Magazine | January 23, 2017, Issue

Varieties of Ridiculous Experience

Milo Yiannopoulos speaks during a news conference in New York City, February 21, 2017. (Reuters photo: Lucas Jackson)

Here’s a headline that popped up in my social media today: “Leslie Jones condemns Simon & Schuster over Milo Yiannopoulos book deal.”

I say sincerely that I’d pay up to five American dollars for a widget or an app that automatically removes headlines of this sort from my life, or at least renders them something like “I don’t care condemns I don’t care over I don’t care.”

As it happens, this dispatch on the second-least-bad part of Lady Ghostbusters and a traveling outrage salesman, respectively, appeared in the The Onion’s AV Club, the non-satirical (though still, allegedly, funny) arts-and-entertainment section of that publication, where I was once an intern, a feature writer, and, for about twelve seconds, a sports columnist. (Go ahead and Google your heart out for the archives of my AV Club sports column, “The Mercy Rule.” They actually purged it from the Internet after they nixed it. I mean they practically poured salt on the servers.)

I wrote a Happy Warrior lament sometime back about the fading Onion of my youth. It’s still excellent, of course, but its salutary cynicism and silliness about politics have given way, increasingly, to lecturey jokes that are cleverer, but not necessarily better, than your Samantha Bees or John Olivers. I think part of that is turnover on the writing staff — the gonzo Gen-X midwesterners who founded the paper being replaced by Ivy League Millennials who sometimes forget that satire that isn’t funny first is really just whining.

But there’s something bigger at play, too, this whole supernova of the political that gives even the most innocuous cultural artifacts an ideological timbre, that turns every public utterance into a manifesto. On the comedy side, that means every political joke has to have its papers in order and its privileges checked. On the AV Club side, that means inviting readers to form battle lines over every book contract.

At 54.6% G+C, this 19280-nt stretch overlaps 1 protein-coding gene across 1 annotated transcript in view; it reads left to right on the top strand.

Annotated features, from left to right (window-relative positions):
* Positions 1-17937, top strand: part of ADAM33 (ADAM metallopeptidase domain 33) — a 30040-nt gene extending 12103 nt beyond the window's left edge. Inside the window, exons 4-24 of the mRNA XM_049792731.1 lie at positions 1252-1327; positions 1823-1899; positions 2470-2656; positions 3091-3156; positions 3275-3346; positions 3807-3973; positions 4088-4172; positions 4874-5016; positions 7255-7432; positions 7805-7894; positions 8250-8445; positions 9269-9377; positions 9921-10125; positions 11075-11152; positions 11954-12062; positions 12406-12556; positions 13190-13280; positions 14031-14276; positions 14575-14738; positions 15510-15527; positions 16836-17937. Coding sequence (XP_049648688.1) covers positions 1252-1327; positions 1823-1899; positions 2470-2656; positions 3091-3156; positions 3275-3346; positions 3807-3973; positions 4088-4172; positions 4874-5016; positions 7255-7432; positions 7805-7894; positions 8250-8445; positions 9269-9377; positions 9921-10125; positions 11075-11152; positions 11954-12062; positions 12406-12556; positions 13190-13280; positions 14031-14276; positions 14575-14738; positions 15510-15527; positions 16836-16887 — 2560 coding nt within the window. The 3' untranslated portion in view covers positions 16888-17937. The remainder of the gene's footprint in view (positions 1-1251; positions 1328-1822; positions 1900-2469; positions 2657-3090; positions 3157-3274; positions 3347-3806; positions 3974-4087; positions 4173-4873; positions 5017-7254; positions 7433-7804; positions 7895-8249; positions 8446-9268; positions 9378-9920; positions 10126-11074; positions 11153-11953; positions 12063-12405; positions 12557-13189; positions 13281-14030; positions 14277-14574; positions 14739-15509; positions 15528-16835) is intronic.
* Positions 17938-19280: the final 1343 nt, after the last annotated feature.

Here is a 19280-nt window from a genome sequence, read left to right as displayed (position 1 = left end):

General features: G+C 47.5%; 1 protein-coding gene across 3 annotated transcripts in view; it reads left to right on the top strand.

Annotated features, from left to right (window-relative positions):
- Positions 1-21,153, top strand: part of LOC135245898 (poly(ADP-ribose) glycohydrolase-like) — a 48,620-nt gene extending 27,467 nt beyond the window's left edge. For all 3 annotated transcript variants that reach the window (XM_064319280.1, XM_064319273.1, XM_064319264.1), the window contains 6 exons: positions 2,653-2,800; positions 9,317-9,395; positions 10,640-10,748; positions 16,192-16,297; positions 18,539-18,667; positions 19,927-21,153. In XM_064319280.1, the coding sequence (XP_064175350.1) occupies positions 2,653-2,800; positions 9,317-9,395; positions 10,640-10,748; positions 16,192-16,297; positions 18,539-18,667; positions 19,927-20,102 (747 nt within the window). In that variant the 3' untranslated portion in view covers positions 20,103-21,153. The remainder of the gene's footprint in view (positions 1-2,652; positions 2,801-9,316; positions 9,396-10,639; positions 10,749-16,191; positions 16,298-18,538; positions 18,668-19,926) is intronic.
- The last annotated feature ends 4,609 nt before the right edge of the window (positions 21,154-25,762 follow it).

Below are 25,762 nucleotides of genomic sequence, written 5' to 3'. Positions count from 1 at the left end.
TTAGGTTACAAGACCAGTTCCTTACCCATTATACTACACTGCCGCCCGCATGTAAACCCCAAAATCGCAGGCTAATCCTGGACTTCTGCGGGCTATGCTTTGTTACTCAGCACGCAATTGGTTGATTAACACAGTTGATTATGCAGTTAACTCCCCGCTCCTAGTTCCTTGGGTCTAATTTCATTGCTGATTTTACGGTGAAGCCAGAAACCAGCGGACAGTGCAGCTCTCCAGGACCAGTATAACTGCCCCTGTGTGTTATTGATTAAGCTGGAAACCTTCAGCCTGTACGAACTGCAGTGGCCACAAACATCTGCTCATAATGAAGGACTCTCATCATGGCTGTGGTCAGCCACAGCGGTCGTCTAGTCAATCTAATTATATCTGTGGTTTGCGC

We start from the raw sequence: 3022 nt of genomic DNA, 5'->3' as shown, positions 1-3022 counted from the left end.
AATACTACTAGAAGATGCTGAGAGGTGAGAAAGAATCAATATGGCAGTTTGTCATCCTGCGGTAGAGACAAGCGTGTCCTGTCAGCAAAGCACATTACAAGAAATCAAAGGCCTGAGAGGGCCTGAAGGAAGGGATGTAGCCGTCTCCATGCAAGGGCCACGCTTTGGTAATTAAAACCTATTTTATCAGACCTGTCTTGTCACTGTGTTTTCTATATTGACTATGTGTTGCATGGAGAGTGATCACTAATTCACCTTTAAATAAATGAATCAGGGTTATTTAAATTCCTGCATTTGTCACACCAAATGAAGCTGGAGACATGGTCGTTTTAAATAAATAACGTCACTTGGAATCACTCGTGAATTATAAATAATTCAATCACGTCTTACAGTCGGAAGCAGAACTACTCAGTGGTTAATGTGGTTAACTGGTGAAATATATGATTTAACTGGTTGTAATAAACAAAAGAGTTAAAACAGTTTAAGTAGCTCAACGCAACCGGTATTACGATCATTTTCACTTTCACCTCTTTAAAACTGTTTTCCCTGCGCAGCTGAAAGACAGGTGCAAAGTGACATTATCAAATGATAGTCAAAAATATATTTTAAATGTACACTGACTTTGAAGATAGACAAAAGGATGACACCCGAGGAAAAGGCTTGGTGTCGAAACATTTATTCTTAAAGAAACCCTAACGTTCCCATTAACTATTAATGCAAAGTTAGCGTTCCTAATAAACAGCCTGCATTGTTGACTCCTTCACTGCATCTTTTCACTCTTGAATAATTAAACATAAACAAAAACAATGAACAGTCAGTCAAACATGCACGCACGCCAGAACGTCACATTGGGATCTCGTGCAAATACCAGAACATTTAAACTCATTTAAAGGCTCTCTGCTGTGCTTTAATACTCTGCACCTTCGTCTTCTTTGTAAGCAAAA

This is one of the ways “fake news” really operates, by reporting on epiphenomena as if they were material. I understand that some people must care what Jones thinks about Yiannopoulos (though I can’t imagine what it must be like to be someone who does), and I even get that these things can have consequences (most likely Yiannopoulos will sell a few more books). But when you get down to brass tacks, what’s been reported is that a middling celebrity had an emotion.

To a certain extent, treating the emoting of middling celebrities as newsworthy becomes self-fulfilling, an ostensive act. This is annoying in the context of an entertainment blog, at least for anyone who’d prefer to consume comedy and virtue-signaling separately. But it can get a lot worse. Take the middling celebrity who is our president-elect. Whole divisions of major press operations are dedicated to covering each 140-character ejaculation of his stream-of-consciousness, public Twitter diary. His tweets aren’t executive orders, or veto signatures, or authorizations for the use of military force.